of your documents and the styles that should be applied to them. You
need to make sure you're giving the computer a very accurate and
precise description of all of the rules of your documents' structure
and style. Fortunately, the Arbortext tools make the process easier
by helping you leverage common patterns that arise in many
documentation efforts. It's still up to you to decide which patterns
to use, but once you do, they'll help you make quick progress.

Hope this "sermon" helps. 🙂 Feel free to follow up with additional questions.

-Brandon 🙂

Brandon Ibach
Developer, Single-Sourcing Solutions, Inc.

Hi Ginger,

Don't forget Suzanne Napoleon's favorite sig: WYSIWYG is last century technology.
lfraley
6-Contributor
(To:gstuckey)

Love it! I always said it was WYISOP: What you see is one possibility.

Hi Ginger-



Welcome to Adepters! I agree 100% with what Paul and Brandon have said,
and wanted to amplify just a bit.



Re: why we go to the trouble of all this: the big payback on all this
effort is the ability to automate a lot of what used to be done
manually. Automatic formatting gives big dividends, especially in the
case where you have multiple output formats (like HTML and PDF) that
contain essentially the same content. But even with a single output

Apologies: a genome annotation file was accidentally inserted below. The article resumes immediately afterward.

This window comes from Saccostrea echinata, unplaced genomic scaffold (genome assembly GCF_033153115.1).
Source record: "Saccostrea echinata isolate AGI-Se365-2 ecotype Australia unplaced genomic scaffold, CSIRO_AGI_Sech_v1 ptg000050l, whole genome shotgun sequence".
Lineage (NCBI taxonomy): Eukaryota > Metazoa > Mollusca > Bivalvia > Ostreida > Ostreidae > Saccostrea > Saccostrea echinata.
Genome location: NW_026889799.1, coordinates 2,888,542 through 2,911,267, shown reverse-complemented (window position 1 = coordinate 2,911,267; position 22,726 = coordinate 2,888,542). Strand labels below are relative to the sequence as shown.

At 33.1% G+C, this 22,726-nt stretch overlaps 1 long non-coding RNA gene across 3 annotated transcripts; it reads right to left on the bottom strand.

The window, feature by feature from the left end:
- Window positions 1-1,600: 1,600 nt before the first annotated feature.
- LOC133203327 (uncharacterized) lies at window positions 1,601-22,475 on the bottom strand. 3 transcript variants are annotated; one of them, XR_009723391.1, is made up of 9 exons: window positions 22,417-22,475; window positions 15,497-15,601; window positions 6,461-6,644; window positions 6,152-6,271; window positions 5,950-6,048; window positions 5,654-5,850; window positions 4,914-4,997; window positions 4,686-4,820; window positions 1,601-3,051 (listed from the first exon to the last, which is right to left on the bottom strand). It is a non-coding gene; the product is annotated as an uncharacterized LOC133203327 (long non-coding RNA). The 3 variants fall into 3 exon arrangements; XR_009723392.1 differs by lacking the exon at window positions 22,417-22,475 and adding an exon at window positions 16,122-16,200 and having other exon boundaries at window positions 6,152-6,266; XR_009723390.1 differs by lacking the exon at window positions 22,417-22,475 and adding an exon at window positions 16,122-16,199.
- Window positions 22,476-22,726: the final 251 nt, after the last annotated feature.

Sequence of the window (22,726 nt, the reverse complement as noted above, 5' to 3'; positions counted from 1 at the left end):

format, you don't need a very big shop before the effort of one
stylesheet developer (who would most likely be you) pays for itself in
time savings for the rest of the authors. Suppose your authors are
currently spending about 1/8 of their time adjusting formats, page
breaks, fonts, headings, graphics, etc. etc. If you set up a system that
automates all that, so authors can concentrate on content, then you only
need to support 8 authors to completely pay for your full-time position.



A system like that also gives other benefits, such as:



1) Consistency of format across documents; formatting is handled by
a centralized stylesheet, so you don't have to worry about Joe who likes
to make titles 24pt and Sally who makes them 25pt

2) Consistency of content, depending on your DTD; for example, if
every "example" topic is supposed to have a "description", you can set
up your DTD/schema so it's more or less impossible to write an <example>
topic without a corresponding <description>.

3) Provides a simplified path for translation/localization, if
that's an issue for your shop

4) Adding a new output format is as easy (and as hard) as
developing a new stylesheet. If you've been producing PDF, and you get a
requirement to produce web pages too, you can develop an HTML stylesheet
and then voila! All your content can now be published to HTML.



Re: what it takes to be an XML application developer, Paul's right, you
have to be able to think like a programmer, and you're better off if
you've done some actual programming. OTOH, I'd say nearly everyone on
this list, and generally most people who maintain these kind of
applications, are self-taught, having learned the whole process as they
went. So don't despair at your lack of experience-most of us "experts"
were once exactly where you are now.



Re: styling on-the-fly: If by that you mean that it's fairly easy for
the stylesheet developer to create the look and feel that the
organization requires, then that's more or less true (once you master